The Telegraph
Since 1st March, 1999
Email This Page
West Asia peace tour on Bush radar

Washington, May 21: President Bush, intervening to salvage his administration’s battered West Asia peace plan, yesterday called the new Palestinian Prime Minister for the first time, and administration officials said he was considering travelling to the region in the next few weeks for the first time as President.

Administration officials said that in his conversation with the Palestinian leader, Mahmoud Abbas, Bush urged him to take “concrete steps” to disarm Hamas and other groups that have carried out attacks against Israelis. He later telephoned Prime Minister Ariel Sharon of Israel, they said, asking him to ease the harsh conditions for Palestinians living in the West Bank and Gaza.

The President’s unusually direct involvement in the West Asian situation reflected what administration officials said was a growing fear that without more assertive involvement from Washington, the chances to settle the Israel-Palestinian disputes could disappear into a vortex of more violence.

Ari Fleischer, the White House spokesman, said Bush believes Abbas “genuinely wants to do everything in his power to achieve peace and to fight terror.”

But an administration official described the mood at the White House as one of “anxiety and desperation” following the latest cycle of five suicide attacks against Israelis since Saturday, Israeli crackdowns and the failure last week of secretary of state Colin Powell to bridge the differences between the two sides.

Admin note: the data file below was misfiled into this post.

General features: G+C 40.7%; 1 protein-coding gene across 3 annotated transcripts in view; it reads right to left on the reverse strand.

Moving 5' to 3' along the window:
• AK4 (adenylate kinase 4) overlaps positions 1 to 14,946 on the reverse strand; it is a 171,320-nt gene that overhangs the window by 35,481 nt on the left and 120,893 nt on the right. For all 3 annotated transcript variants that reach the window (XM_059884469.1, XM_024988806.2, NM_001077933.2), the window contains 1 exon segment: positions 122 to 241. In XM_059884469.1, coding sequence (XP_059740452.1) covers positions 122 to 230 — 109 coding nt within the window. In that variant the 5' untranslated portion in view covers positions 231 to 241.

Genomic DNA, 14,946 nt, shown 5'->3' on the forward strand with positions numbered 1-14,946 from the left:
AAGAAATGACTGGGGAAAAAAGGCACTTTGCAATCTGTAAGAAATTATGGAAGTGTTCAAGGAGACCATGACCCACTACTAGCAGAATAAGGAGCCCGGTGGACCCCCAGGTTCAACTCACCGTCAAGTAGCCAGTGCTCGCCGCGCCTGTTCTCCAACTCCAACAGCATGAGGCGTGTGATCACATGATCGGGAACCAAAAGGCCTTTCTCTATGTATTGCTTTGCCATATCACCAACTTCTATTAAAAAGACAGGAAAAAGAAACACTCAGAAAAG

In a separate development, administration officials said that to rekindle the prospects for peace, Sharon was being pressed to consider doing something dramatic that would not directly affect Israeli security, such as dismantling a small number of Jewish settlements established in the last two years.

A couple of weeks ago, these officials said, two top White House aides — Stephen Hadley, the deputy national security adviser, and Elliott Abrams,director of West Asian affairs on the national security staff — took a helicopter trip across Israel with Sharon.

Administration officials said at the time that the trip was an attempt by Sharon to show them the precariousness of Israel’s security situation, as he had done with other visitors, including Bush before he was President.

In fact, the officials said, the helicopter trip was partly intended for them to get a bird’s eye view of Jewish settlements to see which ones would eventually be frozen or even dismantled as part of the peace negotiations. The peace plan calls implicitly for settlements to be dismantled as part of a final settlement, its drafters say.

A trip by Bush to West Asia was uncertain, administration officials said, and his aides were said to disagree over whether he should become more personally involved in the Israeli-Palestinian morass.

The President is due to leave at the end of this month for a summit meeting of the world’s leading industrial democracies in Evian, in the French Alps. US officials say that he could make a swing to Kuwait or Qatar to show support for American troops in Iraq, and meet Sharon and Abbas there or elsewhere. A visit to Israel itself was considered possible but unlikely.